One of the best ways to sustain your small business during a lull is to create resources and/or content. These can be offerings that clients pay for to help you bring in another stream of revenue, or you can provide free resources. This is up to you, but however you can provide for your clients, this is a great time to do so. At a time when many people have extra downtime, we’re consuming more content than ever before. Your client base will be interested in what you have to say!

If you’re struggling with what kind of content to create, take a poll. Do some market research through social media or reach out directly to your email list to ask people what they want to see, then create accordingly. Doing this will ensure that you create content and resources that people WANT to consume.

If you are sharing content that people have to purchase, be transparent about why you are charging for it. People understand the current economic situation and are receptive to the fact that small businesses are scrambling to stay afloat.

Don’t be ashamed to put content out there and say something along the lines of:

“Since having to close our doors due to coronavirus, we’re trying something new to share information with you and create a new stream of income. Check out our new offering, X, and support us by purchasing this new video! We know this is a little different than normal, but we’re pivoting to adjust to current events, and want to serve you any way we can. If there’s something else you want to see, let us know so we can make it happen!”

If you’re able to put free content out there, people will be appreciative, but this will also work in your favor as well. Blog posts that are SEO optimized will help your website get better SEO rankings. Additionally, creating content will work as a sort of portfolio for potential clients to see on your website. This will help establish you as a reputable professional which will help you in the long haul.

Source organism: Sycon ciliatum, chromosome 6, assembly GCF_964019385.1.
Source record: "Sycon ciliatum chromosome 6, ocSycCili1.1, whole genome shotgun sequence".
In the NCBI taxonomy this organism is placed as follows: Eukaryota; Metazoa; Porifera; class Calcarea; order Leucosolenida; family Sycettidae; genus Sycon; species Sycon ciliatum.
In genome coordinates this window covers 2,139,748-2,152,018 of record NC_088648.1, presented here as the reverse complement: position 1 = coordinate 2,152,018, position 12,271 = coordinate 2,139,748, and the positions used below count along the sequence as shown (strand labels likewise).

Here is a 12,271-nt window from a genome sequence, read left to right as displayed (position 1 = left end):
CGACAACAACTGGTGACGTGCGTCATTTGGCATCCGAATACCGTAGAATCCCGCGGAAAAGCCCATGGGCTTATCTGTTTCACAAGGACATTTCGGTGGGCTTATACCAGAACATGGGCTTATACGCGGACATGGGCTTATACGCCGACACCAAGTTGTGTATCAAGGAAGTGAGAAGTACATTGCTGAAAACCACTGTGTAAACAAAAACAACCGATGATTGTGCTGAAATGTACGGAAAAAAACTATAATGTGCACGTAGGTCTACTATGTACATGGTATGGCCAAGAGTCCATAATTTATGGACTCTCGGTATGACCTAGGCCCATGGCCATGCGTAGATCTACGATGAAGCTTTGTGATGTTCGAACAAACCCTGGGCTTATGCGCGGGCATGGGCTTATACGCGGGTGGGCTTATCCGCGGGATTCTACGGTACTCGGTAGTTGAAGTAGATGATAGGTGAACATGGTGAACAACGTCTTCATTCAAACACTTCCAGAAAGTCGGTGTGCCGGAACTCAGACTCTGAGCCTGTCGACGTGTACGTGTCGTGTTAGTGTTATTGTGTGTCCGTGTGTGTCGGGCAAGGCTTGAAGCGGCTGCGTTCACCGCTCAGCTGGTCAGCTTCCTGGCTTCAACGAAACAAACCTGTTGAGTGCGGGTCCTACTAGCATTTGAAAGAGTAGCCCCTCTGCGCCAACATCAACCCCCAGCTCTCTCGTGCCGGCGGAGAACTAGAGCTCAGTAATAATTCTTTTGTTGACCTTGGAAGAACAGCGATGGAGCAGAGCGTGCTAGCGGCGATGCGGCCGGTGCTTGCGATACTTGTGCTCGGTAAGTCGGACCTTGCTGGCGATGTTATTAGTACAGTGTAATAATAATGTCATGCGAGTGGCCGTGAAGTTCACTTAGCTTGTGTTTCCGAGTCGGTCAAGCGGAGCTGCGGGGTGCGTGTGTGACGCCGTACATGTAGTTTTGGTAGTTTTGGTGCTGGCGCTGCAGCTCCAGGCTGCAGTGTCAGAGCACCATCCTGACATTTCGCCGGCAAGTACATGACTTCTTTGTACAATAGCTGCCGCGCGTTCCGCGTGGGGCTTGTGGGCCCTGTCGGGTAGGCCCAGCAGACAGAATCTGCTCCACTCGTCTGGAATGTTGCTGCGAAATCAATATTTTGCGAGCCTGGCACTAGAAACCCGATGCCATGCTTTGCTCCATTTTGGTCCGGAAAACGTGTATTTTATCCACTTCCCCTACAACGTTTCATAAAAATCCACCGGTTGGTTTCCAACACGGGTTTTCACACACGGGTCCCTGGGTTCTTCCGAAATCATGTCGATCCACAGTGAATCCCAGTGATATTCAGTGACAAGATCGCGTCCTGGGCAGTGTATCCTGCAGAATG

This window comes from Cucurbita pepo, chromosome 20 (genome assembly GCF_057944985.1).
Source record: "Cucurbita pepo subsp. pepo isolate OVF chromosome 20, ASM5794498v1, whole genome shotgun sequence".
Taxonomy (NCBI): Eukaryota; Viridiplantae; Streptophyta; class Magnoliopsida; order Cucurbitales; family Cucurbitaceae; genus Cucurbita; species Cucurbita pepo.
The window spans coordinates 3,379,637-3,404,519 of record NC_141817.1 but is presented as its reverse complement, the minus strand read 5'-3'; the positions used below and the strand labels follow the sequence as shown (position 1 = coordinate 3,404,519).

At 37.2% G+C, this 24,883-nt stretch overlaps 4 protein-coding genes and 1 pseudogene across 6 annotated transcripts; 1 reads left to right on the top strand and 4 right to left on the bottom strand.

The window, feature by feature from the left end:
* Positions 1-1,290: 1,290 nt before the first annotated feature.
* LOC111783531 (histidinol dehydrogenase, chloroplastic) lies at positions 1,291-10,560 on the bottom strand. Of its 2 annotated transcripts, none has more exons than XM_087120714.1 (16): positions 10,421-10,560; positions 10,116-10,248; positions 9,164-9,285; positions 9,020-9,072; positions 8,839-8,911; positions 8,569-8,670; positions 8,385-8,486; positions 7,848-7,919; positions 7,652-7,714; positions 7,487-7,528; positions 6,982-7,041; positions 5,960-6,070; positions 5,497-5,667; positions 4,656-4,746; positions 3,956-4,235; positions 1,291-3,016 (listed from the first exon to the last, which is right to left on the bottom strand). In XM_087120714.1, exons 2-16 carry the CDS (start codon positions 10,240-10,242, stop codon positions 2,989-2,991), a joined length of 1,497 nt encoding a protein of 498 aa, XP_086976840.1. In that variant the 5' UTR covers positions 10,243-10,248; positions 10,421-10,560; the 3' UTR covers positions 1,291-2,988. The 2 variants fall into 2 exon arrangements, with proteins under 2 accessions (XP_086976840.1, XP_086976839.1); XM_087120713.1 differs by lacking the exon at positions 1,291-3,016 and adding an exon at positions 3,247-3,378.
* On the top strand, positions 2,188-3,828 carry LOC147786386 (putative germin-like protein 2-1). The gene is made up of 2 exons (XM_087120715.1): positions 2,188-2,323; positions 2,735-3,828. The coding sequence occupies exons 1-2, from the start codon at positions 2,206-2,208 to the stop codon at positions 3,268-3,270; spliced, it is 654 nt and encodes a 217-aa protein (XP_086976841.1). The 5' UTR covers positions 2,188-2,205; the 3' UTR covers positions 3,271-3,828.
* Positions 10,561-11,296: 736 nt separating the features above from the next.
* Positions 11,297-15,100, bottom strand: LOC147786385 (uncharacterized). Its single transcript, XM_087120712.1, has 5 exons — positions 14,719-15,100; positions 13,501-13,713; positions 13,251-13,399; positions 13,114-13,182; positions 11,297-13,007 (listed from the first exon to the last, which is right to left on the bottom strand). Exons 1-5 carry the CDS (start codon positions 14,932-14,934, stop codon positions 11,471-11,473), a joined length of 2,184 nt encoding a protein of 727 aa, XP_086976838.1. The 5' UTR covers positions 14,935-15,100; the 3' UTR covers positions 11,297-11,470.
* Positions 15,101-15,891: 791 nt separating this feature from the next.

Assess your current operational strategy to see how you can or need to adjust

As a small business owner, it is essential to adapt and adjust your strategy based on current events, consumer wants, and market trends. If you’re solely a brick and mortar business, perhaps it’s time to evaluate different means of distribution. If you offer services, take a step back and brainstorm ways to offer your services on a wider scale. Can you offer classes or tutorials? Any way that you can pivot your operational strategy to allow you to reach more of your consumers and build a stream of income will help you.

I want to take a moment and acknowledge that the fear surrounding the need to adapt or change your business in a big way can be paralyzing. When you’ve worked to build a business from the ground up, it feels like an extension of you, and the thought of potentially losing that business is terrifying. With that said, adjusting and adapting is part of being an entrepreneur and small business owner. Regardless of how scary it is, adapting enables growth and opportunity. Even if you’re able to go completely back to normal and offer your services the same as before this pandemic, this new e-strategy may work in your favor and allow you to collect more passive income. If you can get over the initial fear, it can be hugely beneficial to take a step back and look at the big picture to adjust your business strategy, pandemic or not.

When all is said and done, the small business community is strong and resilient. Perhaps more importantly, we are all committed to supporting one another through busy seasons and slow seasons. As difficult as this is, I do truly believe that this pandemic will shift perspectives and make consumers more willing to support small businesses. All of a sudden we’re seeing what a big impact a small business can have, and how closely connected we all are to the small businesses surrounding us.